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    (Original post by Fullofsurprises)
    Pok Wong, who graduated from Anglia Ruskin in 2013, in International Business Strategy, is demanding £60K return of fees and living costs in the London County Court.
    http://www.independent.co.uk/news/ed...-a8250441.html

    Wong claims that the degree “does not play a role to help secure a rewarding job with prospects” and that the prospectus had promised the course would leave graduates “well equipped” for jobs in the business world, following two years of “high quality teaching” - claims she regards as false.

    She hopes the case will create a precedent for other students.

    Anglia Ruskin currently ranks 72nd in the Guardian league table of UK universities and 38th for all business courses.
    Tbh, if the university is making claims about how good (employment wise) its degree is, it deserves to be called out for it, if it's reasonably concluded that the graduate is optimal for jobs in every other aspect, and that it's the course/uni who is at fault.

    But in this case, I doubt the above applies. It's not the case where someone (for example) embarked on an engineering degree that (during the course) lost its accreditation which consequently damaged job prospects. That then implies something important is missing from the course in the view of the accrediting body.

    Or, to an nth degree, a medical school losing GMC accreditation - all hell would break loose.
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    (Original post by lizolove)
    I'd have to disagree. The moment one of these cases is allowed, the moment the courts will see the floodgates open and everybody bringing claims in relation to their education(s). The fact of the matter (I think) is that there are uncapped spaces at university, so the job market is becoming 'more educated' and people are struggling to get to where they think they should be after university.

    In my opinion, Anglia Ruskin didn't advertise in such a way that they guaranteed the individual to get a job or be significantly high up in her career path. Nowadays, jobs are based on so much more than your education. Who's to say that this individual hasn't got the necessary work experience to get the job she wants? Or that she hasn't done as well in written applications/interviews as you might expect for the role? To me, there are so many extraneous factors, I just do not think it's a plausible argument.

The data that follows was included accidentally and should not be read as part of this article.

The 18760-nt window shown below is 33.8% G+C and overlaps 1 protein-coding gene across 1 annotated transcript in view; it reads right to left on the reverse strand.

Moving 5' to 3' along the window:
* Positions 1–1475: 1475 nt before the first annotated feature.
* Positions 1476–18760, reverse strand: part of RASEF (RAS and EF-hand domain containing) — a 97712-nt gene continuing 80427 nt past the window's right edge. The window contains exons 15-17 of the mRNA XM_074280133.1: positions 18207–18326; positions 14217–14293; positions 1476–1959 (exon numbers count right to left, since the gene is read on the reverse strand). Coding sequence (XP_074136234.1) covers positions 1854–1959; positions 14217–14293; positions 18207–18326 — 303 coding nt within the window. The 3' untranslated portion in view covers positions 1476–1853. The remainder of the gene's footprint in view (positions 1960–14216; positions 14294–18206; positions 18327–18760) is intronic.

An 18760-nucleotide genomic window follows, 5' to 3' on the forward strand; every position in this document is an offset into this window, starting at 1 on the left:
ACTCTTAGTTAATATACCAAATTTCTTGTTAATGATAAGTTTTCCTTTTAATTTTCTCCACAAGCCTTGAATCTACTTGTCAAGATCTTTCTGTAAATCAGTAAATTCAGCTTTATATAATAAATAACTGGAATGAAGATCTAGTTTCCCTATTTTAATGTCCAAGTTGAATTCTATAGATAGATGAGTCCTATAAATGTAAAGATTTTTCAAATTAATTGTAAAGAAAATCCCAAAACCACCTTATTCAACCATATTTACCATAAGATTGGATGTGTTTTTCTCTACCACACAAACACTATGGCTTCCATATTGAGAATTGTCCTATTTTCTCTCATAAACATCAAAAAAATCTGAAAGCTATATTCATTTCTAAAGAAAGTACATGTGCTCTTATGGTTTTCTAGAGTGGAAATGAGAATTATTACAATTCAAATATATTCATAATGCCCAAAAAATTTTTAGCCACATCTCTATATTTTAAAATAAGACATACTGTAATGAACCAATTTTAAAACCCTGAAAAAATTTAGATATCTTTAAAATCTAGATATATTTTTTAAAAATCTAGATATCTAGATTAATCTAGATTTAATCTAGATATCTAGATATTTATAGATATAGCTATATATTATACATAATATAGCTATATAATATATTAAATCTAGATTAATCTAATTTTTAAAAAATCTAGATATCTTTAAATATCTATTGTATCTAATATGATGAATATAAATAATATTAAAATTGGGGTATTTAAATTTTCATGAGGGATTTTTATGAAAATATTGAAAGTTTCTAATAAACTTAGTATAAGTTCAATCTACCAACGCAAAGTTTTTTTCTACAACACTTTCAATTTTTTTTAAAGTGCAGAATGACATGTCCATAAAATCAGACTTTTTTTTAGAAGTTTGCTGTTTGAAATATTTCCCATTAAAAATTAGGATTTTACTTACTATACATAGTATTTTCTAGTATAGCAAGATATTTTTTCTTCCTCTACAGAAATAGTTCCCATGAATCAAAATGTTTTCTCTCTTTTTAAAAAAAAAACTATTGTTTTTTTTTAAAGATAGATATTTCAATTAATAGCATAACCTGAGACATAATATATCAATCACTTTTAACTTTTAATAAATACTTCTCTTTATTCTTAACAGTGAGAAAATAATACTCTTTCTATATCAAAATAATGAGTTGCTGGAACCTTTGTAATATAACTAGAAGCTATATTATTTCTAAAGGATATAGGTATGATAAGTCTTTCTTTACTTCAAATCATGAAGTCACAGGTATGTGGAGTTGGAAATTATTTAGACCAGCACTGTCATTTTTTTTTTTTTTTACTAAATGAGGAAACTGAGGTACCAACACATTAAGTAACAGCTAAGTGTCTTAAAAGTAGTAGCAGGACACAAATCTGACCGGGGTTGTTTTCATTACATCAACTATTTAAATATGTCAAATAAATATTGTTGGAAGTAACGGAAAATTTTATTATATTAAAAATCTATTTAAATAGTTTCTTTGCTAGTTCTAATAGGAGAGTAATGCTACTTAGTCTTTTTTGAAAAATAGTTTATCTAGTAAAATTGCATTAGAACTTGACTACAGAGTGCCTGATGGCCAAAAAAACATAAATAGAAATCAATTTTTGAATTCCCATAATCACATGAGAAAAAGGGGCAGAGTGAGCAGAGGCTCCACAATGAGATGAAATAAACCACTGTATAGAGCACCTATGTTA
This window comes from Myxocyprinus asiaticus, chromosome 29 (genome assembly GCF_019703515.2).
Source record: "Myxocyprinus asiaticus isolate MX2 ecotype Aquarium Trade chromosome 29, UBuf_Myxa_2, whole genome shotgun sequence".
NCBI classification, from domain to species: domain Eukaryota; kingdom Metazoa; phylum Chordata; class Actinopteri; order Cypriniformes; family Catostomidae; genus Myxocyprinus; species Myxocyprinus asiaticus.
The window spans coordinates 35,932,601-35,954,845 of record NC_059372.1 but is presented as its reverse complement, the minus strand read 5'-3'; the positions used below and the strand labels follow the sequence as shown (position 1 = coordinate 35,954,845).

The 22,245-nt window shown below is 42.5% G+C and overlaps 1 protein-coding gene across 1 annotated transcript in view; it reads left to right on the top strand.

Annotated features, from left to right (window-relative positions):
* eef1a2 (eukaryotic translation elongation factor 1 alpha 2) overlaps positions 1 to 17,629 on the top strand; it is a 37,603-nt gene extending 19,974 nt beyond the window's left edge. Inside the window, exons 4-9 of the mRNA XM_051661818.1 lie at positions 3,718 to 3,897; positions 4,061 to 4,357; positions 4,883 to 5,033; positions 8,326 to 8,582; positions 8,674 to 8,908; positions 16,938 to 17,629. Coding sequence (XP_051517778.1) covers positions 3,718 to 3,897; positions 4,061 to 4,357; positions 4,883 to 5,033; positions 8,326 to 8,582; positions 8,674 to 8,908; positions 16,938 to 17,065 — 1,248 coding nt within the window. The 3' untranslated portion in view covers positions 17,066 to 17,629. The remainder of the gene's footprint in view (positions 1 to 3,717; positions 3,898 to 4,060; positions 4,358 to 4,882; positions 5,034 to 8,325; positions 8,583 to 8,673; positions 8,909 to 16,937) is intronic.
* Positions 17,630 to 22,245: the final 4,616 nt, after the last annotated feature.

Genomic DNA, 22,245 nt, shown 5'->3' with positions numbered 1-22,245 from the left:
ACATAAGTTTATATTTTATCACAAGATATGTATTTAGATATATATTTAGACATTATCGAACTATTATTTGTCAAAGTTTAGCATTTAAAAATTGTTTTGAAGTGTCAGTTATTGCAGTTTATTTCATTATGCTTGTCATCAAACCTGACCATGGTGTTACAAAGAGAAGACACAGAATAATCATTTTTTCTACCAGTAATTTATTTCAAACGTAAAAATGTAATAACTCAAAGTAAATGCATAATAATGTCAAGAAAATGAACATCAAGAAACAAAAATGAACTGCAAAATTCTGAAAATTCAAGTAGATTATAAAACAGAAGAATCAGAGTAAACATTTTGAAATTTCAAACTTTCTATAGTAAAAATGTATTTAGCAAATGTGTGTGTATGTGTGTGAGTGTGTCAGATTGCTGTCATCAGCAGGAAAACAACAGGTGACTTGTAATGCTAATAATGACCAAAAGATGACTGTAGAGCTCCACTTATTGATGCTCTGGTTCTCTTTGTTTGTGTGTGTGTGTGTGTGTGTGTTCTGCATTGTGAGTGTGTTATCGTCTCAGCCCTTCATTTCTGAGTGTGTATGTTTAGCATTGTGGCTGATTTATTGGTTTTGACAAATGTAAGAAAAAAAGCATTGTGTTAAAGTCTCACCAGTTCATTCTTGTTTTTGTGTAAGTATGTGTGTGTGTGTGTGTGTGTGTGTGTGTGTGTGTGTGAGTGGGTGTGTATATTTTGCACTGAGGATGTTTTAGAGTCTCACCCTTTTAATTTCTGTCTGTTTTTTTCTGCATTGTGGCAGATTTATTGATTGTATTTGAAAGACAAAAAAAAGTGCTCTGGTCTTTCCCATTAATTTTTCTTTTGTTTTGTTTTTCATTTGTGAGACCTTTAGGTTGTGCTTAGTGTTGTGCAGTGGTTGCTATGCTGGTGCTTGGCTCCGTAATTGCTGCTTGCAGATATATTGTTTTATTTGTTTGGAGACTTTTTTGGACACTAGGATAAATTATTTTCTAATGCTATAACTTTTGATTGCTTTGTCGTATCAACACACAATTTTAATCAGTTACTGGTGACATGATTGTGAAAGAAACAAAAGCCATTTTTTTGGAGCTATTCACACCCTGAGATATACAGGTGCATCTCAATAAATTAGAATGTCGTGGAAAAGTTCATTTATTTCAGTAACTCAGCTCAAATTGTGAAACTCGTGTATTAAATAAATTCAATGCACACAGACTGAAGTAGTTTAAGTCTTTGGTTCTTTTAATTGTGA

Short of Anglia Ruskin guaranteeing her a job in a particular field by a certain time, I really do not think this type of argument will succeed in the near future (or ever, if I am brutally honest).
    That is fair and it was just speculation.

    I think that if these continue to happen then British education system will have a major issue esp with Brexit.

    If a University can claim anything on the brochures and prospectus, then argue that none had any bearing in the education provided, then many students esp international students will go somewhere else.

    The education market, as it has been alluded on this thread, is now more of a business transaction than what it was thought before. As a result, people would be hesitant to pursue a “transaction” that has no real reward or value to it.

    One of my professors at University said that many people and companies try to avoid lawsuit not because of the financial penalty but the social or reputational damage. I am not confident that ARU will be doing well to admit future students with this scandal.
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    (Original post by lucabrasi98)
    I understand how professional can be ambiguous. But there's nothing confusing about a managerial job lol.

    I agree that unistats can be misleading though. For example "Engineer" isn't a legally protected term in the UK like in other countries. Some companies advertise those roles when they're not really engineering after all.

    Ffs i once saw a listing saying sanitation engineer and they just meant a cleaner
    Yes, I agree, but some universities have been lying for years while the public and private organisations have supported such claims with bogus or unclear results.